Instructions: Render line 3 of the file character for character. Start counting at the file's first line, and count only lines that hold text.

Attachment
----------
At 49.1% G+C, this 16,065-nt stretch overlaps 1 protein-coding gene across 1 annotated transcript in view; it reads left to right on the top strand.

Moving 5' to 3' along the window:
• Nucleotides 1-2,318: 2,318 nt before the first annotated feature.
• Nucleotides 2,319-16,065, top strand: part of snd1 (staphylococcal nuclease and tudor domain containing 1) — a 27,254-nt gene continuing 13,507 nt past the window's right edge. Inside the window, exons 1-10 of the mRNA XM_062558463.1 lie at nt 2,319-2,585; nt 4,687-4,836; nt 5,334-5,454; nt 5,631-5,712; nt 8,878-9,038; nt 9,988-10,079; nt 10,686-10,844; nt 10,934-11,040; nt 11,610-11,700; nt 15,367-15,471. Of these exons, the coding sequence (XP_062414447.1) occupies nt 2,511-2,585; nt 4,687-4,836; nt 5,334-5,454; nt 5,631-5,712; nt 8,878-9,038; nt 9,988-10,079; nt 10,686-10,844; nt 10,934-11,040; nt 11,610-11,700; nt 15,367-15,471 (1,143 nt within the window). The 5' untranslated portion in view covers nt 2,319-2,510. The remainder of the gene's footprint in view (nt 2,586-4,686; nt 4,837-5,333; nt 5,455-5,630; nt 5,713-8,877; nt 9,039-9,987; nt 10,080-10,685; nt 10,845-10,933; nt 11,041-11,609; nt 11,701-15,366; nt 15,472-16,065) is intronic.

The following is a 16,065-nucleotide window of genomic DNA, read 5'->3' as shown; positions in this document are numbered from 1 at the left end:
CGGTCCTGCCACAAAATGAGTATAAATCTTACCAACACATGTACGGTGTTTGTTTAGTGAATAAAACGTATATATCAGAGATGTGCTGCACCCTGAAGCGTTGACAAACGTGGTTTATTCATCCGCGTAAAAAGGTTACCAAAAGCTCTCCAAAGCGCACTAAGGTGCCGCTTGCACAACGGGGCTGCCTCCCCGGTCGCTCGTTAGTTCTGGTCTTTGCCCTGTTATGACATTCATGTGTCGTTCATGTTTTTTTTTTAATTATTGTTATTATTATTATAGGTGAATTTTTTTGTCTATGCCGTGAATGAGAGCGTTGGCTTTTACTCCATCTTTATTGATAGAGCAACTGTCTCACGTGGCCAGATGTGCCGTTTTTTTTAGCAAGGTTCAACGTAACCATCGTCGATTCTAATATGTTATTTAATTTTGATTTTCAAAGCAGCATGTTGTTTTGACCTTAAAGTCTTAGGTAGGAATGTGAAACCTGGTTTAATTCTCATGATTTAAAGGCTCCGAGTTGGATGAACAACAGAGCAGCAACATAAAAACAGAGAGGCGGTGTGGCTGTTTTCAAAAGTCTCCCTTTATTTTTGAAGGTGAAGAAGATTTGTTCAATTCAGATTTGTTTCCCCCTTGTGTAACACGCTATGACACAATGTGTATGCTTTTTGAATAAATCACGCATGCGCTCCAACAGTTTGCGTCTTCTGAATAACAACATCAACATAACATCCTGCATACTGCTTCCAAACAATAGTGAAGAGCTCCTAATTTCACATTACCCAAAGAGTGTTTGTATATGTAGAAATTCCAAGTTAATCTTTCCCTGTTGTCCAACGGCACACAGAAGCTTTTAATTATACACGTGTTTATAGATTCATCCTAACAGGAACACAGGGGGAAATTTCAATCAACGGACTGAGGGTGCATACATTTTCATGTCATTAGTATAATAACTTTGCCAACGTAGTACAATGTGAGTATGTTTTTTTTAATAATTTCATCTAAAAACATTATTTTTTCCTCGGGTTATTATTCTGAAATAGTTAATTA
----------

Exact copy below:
• Nucleotides 1-2,318: 2,318 nt before the first annotated feature.